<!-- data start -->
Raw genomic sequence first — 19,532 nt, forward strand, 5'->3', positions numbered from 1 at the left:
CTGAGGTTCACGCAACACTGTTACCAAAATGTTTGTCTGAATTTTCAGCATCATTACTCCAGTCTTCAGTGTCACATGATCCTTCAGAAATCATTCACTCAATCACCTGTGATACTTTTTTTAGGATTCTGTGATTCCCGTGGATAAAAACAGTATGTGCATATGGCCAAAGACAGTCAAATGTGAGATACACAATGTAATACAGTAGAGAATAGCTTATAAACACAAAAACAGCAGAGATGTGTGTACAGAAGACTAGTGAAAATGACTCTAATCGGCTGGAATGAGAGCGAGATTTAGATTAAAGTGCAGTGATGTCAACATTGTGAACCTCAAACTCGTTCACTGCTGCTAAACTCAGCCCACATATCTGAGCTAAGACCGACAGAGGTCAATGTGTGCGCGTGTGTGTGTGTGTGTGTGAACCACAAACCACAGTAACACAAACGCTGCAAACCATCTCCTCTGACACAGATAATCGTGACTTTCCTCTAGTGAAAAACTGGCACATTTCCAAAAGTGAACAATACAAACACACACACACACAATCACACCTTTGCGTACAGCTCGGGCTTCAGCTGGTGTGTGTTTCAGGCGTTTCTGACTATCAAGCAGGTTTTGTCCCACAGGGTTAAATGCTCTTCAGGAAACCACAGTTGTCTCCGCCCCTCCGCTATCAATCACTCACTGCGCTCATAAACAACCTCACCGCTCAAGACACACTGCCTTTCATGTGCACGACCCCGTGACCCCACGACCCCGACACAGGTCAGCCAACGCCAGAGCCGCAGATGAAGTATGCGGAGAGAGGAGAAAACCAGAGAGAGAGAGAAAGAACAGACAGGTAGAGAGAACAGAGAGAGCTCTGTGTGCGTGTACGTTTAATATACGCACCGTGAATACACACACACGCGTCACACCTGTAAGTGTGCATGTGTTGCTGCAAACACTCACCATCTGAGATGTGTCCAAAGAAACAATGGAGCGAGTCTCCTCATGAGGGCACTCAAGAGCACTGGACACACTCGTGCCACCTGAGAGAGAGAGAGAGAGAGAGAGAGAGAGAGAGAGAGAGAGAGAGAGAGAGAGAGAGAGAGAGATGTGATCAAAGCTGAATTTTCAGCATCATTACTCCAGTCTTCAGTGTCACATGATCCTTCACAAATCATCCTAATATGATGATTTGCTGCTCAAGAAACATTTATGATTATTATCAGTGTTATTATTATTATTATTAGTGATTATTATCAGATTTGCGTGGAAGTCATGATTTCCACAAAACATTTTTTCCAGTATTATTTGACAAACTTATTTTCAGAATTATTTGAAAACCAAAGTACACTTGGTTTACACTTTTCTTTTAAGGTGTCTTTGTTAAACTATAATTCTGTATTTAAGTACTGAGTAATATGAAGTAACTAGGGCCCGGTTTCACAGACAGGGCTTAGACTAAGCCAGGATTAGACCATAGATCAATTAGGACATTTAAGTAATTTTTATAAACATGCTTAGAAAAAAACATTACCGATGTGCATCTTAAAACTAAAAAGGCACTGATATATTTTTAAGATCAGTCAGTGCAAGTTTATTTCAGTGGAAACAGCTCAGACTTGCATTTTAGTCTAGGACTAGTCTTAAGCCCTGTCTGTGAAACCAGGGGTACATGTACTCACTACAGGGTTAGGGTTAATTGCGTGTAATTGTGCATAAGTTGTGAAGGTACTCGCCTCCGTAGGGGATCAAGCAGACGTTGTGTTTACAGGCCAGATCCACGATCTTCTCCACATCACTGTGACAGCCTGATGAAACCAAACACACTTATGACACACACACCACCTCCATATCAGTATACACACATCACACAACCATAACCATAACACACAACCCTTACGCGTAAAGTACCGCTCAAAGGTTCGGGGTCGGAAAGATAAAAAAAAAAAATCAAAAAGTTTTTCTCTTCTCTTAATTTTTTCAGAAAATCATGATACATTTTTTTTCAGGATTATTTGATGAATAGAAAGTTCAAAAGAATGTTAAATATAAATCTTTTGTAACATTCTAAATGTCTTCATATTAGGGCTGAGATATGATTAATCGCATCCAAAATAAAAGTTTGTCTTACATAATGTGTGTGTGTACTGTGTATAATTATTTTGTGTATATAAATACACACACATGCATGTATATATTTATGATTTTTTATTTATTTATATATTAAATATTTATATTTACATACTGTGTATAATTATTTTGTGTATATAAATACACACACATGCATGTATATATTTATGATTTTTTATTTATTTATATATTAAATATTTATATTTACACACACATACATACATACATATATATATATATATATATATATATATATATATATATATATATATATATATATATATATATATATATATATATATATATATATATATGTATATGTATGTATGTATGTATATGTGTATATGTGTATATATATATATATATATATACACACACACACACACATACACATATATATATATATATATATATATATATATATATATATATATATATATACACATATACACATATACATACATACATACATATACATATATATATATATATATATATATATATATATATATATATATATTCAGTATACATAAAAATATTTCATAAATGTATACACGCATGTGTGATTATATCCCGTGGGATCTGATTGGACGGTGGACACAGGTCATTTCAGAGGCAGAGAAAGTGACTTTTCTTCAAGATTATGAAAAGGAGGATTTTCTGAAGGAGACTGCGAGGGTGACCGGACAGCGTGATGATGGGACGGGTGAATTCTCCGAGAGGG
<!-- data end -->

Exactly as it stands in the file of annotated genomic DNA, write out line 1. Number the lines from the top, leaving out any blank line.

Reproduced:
Raw genomic sequence first — 19,532 nt, forward strand, 5'->3', positions numbered from 1 at the left: